AB - Results The mean ± SD increase in thoracic extension with bilateral arm elevation was 12.8° ± 7.6° and 10.5° ± 4.4°, when measured from the radiographs and photographs, respectively. There was a significant correlation between the radiographic and photographic measurements of the amount of thoracic kyphosis measured in neutral posture (r = 0.71, P<.01) and for the kyphosis measured in full bilateral arm elevation (r = 0.79, P<.001). The mean difference between the 2 measurement techniques was 2.1° for kyphosis measured in neutral posture and 0.5° when measured in full bilateral arm elevation. The thoracic kyphosis angle measured in neutral posture was strongly correlated with the thoracic kyphosis angle measured in full bilateral arm elevation when measured with both radiographic (r = 0.80, P<.001) and photographic (r = 0.84, P<.001) techniques. Conclusion In asymptomatic men, bilateral arm elevation is associated with movement of the thoracic spine toward extension, but the amount of movement is variable among individuals.Study Design Single-cohort laboratory-based study. Objectives To measure thoracic spine extension motion during bilateral arm elevation using functional radiography and photographic image analysis. Background Impairment of thoracic spine extension motion may impact shoulder girdle function. Motion of the thoracic spine during arm movement has not been directly measured using functional radiographic analysis. Methods In 21 asymptomatic men, thoracic kyphosis was measured in neutral standing and in end-range bilateral arm elevation, using lateral radiographs and photographic image analysis. Using both measurement techniques, the difference in thoracic kyphosis between the 2 body positions was used to quantify the range of extension motion of the thoracic spine. Bland-Altman plots were used to examine the agreement between measurement techniques. The relationship between the amount of thoracic kyphosis in neutral standing and kyphosis in full bilateral arm elevation was also examined.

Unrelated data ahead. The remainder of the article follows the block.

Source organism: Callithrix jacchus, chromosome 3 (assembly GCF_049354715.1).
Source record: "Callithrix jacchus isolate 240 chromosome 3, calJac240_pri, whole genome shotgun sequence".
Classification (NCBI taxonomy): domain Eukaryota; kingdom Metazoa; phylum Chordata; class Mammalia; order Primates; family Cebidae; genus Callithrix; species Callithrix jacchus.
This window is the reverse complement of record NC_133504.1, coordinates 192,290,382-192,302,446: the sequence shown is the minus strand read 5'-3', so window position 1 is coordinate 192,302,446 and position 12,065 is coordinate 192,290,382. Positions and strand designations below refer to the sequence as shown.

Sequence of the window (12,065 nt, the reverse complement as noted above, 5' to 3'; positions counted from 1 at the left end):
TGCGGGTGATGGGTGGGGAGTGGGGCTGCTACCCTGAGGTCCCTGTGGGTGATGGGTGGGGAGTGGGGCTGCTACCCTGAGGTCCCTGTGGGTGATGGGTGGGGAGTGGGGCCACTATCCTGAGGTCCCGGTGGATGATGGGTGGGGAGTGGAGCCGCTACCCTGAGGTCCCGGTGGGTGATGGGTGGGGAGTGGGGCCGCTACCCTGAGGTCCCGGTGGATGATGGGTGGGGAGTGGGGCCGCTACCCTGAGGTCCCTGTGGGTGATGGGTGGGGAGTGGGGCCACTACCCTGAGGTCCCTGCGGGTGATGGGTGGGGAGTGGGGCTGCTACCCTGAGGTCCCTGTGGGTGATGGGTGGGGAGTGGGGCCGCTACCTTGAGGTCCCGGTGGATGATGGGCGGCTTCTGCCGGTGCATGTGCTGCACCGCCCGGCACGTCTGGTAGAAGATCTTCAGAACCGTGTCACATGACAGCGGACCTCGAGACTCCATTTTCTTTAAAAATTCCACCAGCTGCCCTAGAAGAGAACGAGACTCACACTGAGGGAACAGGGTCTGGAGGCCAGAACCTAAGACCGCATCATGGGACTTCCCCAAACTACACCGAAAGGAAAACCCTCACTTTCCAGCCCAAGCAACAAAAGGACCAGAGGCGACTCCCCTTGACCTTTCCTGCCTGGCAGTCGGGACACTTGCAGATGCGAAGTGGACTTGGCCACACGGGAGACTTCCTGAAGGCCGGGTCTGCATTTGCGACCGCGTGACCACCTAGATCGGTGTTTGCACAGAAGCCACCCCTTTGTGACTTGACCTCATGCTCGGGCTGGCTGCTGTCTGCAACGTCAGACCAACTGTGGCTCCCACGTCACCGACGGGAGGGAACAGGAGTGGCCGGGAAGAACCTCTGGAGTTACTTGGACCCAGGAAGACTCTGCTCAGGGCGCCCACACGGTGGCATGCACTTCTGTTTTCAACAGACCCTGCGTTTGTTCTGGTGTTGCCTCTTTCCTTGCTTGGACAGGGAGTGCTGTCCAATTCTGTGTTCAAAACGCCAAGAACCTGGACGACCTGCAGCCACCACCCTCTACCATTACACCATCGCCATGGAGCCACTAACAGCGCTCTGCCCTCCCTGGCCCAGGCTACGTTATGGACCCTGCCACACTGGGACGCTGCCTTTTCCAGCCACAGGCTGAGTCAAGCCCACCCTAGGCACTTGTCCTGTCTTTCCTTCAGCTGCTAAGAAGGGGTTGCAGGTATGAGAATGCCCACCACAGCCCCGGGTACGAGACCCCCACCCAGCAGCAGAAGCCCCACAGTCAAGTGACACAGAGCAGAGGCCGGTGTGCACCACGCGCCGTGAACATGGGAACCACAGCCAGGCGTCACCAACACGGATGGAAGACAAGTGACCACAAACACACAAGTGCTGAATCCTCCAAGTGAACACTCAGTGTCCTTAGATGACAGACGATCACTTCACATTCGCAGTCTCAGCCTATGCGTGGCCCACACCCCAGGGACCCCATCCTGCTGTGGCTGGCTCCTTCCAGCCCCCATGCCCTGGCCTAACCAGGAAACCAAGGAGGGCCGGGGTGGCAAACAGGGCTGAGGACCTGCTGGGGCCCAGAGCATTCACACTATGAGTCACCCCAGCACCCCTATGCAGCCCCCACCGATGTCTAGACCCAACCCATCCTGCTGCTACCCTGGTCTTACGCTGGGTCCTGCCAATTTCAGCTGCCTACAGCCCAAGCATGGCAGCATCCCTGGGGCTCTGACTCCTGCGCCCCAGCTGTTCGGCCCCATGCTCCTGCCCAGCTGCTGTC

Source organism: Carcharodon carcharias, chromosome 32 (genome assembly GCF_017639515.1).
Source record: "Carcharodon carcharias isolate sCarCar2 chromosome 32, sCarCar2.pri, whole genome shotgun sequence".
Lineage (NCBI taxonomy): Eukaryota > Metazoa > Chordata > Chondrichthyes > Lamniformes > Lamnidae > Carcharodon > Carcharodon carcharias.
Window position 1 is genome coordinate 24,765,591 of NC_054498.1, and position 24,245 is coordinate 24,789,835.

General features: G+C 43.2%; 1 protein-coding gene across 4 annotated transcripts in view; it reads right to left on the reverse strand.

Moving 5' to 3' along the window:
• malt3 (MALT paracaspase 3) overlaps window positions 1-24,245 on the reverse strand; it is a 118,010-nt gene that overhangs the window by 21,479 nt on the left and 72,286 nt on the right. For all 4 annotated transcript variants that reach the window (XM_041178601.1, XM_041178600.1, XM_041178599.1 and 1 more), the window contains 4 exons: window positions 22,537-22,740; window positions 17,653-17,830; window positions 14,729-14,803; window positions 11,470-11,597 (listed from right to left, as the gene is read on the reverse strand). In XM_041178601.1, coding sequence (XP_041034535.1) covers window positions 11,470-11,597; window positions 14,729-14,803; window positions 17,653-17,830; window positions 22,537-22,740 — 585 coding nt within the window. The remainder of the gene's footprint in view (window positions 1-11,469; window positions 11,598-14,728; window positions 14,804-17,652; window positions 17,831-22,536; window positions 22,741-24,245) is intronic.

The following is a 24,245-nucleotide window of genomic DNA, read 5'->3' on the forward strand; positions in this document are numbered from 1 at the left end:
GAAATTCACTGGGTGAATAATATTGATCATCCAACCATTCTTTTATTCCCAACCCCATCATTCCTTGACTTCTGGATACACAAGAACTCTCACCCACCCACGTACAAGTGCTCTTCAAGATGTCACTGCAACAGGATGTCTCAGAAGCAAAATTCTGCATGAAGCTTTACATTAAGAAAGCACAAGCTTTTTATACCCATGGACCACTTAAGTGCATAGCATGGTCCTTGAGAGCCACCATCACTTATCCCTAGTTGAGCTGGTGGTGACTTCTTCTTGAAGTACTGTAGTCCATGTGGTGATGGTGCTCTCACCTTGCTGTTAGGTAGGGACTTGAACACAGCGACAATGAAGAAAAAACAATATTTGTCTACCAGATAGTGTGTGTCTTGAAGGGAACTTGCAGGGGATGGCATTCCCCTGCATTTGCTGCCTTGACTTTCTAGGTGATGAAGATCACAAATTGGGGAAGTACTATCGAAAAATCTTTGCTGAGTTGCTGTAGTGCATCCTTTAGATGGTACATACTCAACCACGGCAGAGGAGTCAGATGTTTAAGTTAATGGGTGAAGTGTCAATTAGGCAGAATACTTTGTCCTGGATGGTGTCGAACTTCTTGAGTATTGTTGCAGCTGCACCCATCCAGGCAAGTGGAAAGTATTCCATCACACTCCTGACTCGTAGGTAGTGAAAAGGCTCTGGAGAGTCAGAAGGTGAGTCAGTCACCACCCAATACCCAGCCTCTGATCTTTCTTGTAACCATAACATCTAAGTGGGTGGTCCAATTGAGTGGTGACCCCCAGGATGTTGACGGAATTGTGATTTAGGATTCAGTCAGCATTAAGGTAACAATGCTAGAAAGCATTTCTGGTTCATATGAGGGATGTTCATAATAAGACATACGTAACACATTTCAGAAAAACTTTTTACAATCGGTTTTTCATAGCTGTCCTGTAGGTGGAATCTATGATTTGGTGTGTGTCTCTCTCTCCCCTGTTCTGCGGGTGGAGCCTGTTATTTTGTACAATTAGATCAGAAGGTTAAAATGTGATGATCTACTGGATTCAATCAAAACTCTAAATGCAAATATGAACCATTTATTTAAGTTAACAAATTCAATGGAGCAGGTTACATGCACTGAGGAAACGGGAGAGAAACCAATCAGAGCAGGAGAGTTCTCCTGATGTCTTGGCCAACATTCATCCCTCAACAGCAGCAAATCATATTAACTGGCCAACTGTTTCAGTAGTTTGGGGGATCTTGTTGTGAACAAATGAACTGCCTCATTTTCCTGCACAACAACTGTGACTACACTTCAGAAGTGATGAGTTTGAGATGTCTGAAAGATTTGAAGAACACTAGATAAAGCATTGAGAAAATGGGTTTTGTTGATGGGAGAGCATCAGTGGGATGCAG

U2 - 10.2519/jospt.2012.4164

DO - 10.2519/jospt.2012.4164

M3 - Article

VL - 42

SP - 861

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JO - Journal of Orthopaedic and Sports Physical Therapy

JF - Journal of Orthopaedic and Sports Physical Therapy

SN - 0190-6011

IS - 10

ER -